Getting Focused: Advice for Managing Headcount, Running Successful Meetings, and Ditching the Email To-Do List
Insights from Tim Chen, Founder and CEO of NerdWallet
Starting a company can be like throwing yourself over a cliff and assembling an airplane as you fall toward the ground. . .at least that’s how previous Founder’s Corner podcast guest Reid Hoffman once described it. Today, Tim Chen, the founder and CEO of NerdWallet, has a few years’ experience building that plane alongside cofounder Jake Gibson and their now 450 person strong team. Since 2009, NerdWallet has been squarely focused on helping people evaluate credit cards, insurance, and other financial products and aims to one day be consumers’ everyday GPS for money matters. However, as Tim explains in the latest episode and season finale of our Founder’s Corner podcast, that kind of determination and focus doesn’t come without learning some tough lessons along the way.
Cut off your email to-do list
When you’re running an organization, especially one in startup mode, distractions come hurtling past you with high frequency. Tim has a somewhat extreme method of quelling these pop-up attention grabbers: turn it all off. The first step is realizing when you’re in the wrong zone. Tim posits that when people are “stressed out and they don’t quite know how to be productive or what to do next, they go into their autopilot,” explaining that in his own case, autopilot “may have meant hanging out in Excel, analyzing stuff that doesn’t need to be analyzed, when the thing that really mattered at that time may have been picking up the phone and making sales calls.”
“Try to be very planful at the beginning of every week and think through what the most important things to accomplish that week are, then set blocks of time accordingly.”
Autopilot is the place you want to avoid to stay productive. The cure: mindfulness and planning. Tim explains that the best strategy for entrepreneurs is to “try to be very planful at the beginning of every week and think through what the most important things to accomplish that week are, then set blocks of time accordingly.”
Of course, the difficulty is sticking with the plan. An overflowing inbox can easily flip the switch to autopilot mode. Tim summarizes the challenge email presents, noting, “A friend once told me that email is evil because it’s basically a to-do list for you that’s created by other people. And that to-do list is completely arbitrary and doesn’t really help you do what you’re trying to do. That’s why Tim turns it off. He says, “I’ve really come to not check my email or my text messages or answer my phone calls very often.” That kind of shut down can get you in the focus zone for those most productive chunks of time. Tim is well aware of the difficulties this entails, explaining that “it can often lead to people being a little irritated, including his wife and a lot of other people.” However, Tim argues, “If you want to stay focused, I think it’s hugely important. Block it out.”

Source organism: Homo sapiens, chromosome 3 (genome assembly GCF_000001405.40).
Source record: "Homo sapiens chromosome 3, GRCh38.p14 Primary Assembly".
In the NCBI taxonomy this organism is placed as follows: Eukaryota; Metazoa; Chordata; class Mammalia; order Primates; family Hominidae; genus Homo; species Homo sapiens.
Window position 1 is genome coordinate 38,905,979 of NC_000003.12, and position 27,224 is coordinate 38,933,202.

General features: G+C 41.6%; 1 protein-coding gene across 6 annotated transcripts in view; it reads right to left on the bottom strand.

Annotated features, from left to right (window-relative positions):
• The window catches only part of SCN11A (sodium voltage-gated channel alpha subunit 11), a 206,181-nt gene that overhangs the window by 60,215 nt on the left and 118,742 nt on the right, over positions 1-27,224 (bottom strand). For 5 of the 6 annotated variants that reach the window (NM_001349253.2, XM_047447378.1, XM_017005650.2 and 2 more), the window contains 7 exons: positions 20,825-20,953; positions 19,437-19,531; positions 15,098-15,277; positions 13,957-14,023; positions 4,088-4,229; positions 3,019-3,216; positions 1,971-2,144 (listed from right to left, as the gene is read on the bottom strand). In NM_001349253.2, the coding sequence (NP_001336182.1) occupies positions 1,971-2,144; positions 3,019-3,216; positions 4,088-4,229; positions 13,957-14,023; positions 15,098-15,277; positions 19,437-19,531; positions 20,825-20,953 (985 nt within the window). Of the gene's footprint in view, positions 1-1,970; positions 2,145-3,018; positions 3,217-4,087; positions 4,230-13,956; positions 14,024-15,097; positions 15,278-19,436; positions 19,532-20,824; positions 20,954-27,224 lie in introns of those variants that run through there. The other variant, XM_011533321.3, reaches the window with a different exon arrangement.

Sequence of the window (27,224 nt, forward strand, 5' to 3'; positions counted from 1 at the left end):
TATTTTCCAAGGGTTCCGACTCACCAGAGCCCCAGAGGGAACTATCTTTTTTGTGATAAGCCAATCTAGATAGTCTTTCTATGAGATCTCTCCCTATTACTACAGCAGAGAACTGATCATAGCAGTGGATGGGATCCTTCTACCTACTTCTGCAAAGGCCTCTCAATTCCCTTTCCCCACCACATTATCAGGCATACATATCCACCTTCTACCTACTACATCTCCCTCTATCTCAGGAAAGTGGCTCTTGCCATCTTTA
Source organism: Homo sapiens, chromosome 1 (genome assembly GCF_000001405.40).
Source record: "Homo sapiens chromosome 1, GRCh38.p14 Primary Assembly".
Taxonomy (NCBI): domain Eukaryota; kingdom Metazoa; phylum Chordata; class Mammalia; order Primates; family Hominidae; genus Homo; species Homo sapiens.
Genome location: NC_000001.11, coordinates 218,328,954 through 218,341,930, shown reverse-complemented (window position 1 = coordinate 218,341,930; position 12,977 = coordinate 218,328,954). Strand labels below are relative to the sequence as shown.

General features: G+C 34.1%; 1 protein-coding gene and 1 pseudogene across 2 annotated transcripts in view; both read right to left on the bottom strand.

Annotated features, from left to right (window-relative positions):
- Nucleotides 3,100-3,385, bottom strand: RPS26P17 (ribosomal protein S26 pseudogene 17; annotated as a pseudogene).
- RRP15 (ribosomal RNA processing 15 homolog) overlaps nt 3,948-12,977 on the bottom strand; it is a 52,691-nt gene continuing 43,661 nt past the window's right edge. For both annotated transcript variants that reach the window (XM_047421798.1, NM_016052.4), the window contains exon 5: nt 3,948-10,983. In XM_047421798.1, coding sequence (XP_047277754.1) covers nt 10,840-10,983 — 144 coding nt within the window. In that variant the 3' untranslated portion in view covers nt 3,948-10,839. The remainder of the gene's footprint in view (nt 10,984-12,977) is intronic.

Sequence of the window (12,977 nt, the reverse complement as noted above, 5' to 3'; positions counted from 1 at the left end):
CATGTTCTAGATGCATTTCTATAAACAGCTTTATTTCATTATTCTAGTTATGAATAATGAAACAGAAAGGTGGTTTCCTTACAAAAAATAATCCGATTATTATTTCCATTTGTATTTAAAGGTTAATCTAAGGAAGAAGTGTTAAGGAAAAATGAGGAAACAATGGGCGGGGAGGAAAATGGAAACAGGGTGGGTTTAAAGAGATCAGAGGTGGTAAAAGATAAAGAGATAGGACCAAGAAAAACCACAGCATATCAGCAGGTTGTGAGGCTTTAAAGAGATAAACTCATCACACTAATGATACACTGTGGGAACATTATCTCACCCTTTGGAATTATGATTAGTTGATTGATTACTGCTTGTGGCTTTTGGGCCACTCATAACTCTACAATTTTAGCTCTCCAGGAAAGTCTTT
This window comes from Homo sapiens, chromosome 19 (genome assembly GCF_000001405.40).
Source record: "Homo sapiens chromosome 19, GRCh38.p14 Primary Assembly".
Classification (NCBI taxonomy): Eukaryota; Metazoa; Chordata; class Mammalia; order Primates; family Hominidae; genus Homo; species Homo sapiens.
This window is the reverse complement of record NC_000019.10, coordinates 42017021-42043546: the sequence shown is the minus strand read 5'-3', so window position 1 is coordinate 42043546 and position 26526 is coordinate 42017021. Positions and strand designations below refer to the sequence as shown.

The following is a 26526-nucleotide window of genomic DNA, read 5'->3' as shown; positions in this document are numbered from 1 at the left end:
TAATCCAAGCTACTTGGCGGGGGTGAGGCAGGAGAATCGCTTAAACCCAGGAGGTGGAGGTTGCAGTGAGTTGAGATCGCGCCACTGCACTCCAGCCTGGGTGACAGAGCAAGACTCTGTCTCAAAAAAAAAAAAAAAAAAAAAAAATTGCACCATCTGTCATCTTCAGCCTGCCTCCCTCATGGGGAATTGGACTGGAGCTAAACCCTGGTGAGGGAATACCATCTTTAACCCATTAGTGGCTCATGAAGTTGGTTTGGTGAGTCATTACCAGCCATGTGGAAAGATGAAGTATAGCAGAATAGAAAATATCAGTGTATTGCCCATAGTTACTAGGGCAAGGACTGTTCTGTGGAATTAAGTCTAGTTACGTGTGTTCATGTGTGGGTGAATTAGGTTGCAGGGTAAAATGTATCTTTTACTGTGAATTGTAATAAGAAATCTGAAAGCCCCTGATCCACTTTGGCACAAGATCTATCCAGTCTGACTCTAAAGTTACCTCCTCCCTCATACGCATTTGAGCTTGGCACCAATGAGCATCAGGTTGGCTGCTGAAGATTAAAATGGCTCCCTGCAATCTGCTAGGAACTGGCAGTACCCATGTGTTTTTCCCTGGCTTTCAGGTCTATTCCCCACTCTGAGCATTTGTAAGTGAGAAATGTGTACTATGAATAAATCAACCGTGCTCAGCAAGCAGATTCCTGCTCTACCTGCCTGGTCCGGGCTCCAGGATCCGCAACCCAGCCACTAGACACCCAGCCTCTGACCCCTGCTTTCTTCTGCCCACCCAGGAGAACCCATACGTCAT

Plan for meeting success
It should come as no surprise that Tim prefers in-person meetings to email communication. And knowing the kind of meeting you plan to have helps you format those sessions to suit specific situations and communication requirements. Tim shares, “The best communication is in meetings where you get all the people in the room to represent their viewpoints. One of the biggest operational challenges of a growing company is breaking and forming meetings at the appropriate time so that people have the right meetings but not too many meetings or meetings that are old and useless.”